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Gastrointest Endosc. 2016 Sep;84(3):408-15. doi: 10.1016/j.gie.2016.02.022. Epub 2016 Feb 22.

Prospective evaluation of CT esophagram findings after peroral endoscopic myotomy.

Author information

1
Division of Gastroenterology, Hepatology and Nutrition, University of Florida, Gainesville, Florida, USA.
2
Department of Radiology, University of Florida, Gainesville, Florida, USA.

Abstract

BACKGROUND AND AIMS:

Peroral endoscopic myotomy (POEM) is a procedure with potential for serious adverse events. Postprocedure imaging is routinely done, yet there is no consensus on the optimal imaging protocol. We describe a novel and simple CT esophagram protocol for evaluation after POEM and for reporting the full spectrum of radiographic findings and subsequent interventions.

METHODS:

This was a single-center prospective study of consecutive patients treated with POEM evaluated with CT esophagram.

RESULTS:

Eighty-four consecutive patients who had POEM performed underwent CT esophagrams. The most common findings were pneumomediastinum (85.7%), pneumoperitoneum (66.7%), subcutaneous emphysema (52.4%), and pleural effusion (46.4%). Other findings included retroperitoneal air (38.1%), pneumothorax (19%), atelectasis (14.3%), intramural air in the esophagus and/or stomach (13.1%), pericardial effusion (2.4%), and pneumopericardium (2.4%). Five patients required intervention based on CT findings. In 1 patient, a leak was detected on CT esophagram before any clinical manifestation, facilitating prompt intervention and avoiding potential serious outcomes. Four patients were diagnosed with pneumonia and were treated with antibiotics. There was frequent postprocedural atelectasis, which prompted the introduction of routine incentive spirometry in all postoperative POEM cases.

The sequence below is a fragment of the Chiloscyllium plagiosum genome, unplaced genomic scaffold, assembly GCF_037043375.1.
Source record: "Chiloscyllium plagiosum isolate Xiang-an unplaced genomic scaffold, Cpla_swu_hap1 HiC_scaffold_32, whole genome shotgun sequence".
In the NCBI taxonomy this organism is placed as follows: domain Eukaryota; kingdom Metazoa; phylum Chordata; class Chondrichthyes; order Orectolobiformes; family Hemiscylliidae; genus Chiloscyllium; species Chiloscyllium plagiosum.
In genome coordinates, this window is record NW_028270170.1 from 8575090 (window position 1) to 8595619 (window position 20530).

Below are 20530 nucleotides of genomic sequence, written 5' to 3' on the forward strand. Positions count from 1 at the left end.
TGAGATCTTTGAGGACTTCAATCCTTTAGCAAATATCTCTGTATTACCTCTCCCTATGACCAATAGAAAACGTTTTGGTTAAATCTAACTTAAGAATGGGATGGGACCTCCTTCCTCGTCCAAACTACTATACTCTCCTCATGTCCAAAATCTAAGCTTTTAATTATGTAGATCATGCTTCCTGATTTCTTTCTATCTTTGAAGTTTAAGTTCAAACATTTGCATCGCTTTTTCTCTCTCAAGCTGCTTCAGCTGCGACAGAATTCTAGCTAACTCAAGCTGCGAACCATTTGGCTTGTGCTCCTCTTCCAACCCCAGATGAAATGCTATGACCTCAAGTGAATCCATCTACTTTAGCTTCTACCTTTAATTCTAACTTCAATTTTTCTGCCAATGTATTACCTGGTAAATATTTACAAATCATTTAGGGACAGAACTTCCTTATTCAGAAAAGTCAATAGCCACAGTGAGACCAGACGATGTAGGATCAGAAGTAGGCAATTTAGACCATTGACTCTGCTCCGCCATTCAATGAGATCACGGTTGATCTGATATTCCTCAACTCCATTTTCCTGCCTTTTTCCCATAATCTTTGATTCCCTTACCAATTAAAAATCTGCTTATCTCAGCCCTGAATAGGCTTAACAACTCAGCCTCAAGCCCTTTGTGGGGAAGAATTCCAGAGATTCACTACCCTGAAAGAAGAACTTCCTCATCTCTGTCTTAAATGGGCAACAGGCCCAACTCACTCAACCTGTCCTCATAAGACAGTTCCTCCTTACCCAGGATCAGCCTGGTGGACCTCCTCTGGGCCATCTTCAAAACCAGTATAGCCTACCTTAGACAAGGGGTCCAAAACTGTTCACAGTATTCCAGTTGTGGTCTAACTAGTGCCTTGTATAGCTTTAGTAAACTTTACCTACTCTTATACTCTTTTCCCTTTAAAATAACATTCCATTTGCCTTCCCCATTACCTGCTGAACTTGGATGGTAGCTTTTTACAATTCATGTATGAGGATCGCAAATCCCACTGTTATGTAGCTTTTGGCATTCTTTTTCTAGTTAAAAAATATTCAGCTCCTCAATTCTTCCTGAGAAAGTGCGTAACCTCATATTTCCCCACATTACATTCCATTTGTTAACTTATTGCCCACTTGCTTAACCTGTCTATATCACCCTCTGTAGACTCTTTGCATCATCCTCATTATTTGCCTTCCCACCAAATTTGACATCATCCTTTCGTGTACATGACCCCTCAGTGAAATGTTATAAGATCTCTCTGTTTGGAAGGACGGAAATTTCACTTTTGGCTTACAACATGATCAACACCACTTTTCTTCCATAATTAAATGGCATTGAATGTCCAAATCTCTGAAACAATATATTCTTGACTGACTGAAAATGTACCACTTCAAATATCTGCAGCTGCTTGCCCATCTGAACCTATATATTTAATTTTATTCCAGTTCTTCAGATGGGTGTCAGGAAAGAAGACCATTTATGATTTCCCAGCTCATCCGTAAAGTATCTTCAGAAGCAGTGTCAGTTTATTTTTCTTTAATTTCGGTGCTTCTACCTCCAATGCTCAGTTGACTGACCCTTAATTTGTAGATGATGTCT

CONCLUSIONS:

CT esophagram is a simple and accessible imaging test for routine postoperative POEM evaluation. Numerous and dramatic postprocedure radiographic findings may be expected and demonstrated with this imaging modality. Although most of these findings may not require intervention, some are of potential significance, and early identification may help modify postprocedure management. (

CLINICAL TRIAL REGISTRATION NUMBER:

NCT01832779.).

PMID:
26907745
DOI:
10.1016/j.gie.2016.02.022
[Indexed for MEDLINE]

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